Local Con Showcases Creative Talent

By Geoffrey Gerber

This past weekend I made my presentations at Archon 32. As usual creators rights and character copyright generated a great deal of discussion. In addition to my two panels, I was interviewed by the folks at Back Seat Productions and the Podgecast. I’ll post a link when it goes live. This con draws a mostly local crowd, but it showcased some nationally regarded talent on its panels and enthusiastic fan support.

I had the opportunity to briefly meet the Artist/Gaming Guest of Honor John Kovalic. My kids are big fans of Munchkin, a card game he illustrates. A friend directed me to this cartoon he did which has special resonance for character copyright geeks like me. Click on the image to check out the cartoon at Dork Tower.




I also have to mention Hacktastic D/20, which my middle son discovered at the gaming tables. This accessible d20 based RPG captured his attention and he is introducing it to his brothers. I mention it because — in addition to my son’s enthusiasm — it is created and continues to be developed by a small group in our area. As Black Pigeon Press, they publish and sell this game and its supplements (as well as providing a great deal of content online for free. They are a great example of how passion and creativity can start anywhere and grow. I also reflect on some of my clients who have started much the same way and become hugely successful in their original area as well as related fields.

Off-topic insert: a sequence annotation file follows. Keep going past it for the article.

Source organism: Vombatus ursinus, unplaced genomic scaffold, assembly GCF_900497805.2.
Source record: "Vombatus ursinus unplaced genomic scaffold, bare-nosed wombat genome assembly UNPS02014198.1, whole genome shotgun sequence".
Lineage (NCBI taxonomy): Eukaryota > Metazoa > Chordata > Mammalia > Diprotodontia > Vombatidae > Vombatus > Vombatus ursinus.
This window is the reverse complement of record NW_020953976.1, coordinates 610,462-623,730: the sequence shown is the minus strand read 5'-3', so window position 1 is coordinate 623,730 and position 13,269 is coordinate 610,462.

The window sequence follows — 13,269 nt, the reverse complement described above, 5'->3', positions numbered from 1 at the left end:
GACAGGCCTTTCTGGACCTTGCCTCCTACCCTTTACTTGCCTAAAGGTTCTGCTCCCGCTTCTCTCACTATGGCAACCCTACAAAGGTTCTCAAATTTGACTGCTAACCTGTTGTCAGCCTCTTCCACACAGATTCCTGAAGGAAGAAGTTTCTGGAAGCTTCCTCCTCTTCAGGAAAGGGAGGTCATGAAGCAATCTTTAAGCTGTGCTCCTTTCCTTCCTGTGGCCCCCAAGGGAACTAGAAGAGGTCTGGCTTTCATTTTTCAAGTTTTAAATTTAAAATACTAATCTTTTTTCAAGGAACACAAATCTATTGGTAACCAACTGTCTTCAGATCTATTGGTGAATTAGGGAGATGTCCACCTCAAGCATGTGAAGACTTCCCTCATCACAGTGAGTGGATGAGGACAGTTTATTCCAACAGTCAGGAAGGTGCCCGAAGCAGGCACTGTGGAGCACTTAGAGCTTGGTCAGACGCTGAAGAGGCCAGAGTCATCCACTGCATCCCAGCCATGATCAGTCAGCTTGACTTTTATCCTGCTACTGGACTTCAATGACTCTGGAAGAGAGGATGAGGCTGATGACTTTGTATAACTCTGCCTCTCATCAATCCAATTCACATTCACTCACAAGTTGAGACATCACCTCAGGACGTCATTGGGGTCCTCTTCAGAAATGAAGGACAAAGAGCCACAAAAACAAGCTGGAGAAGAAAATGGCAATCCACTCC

The lesson to be learned is to plan for the future. Protect your intellectual property from the beginning because you don’t know where your creativity will lead you. Even when you have limited financial resources, good intellectual property counsel should be able to help you devise a plan for protecting your creative efforts that will let your Intellectual Property portfolio grow with you. Remember it is not just a question of applying for registrations, particularly early in the process you should make sure you have a business structure and written agreements in accord with the clear understanding you and your co-creators have for your developing portfolio and that those agreements are effective in making that understanding a reality.


If you don’t know an attorney, keep in mind there are resources like Volunteer Lawyers for the Arts that might be able to help you find affordable counsel.

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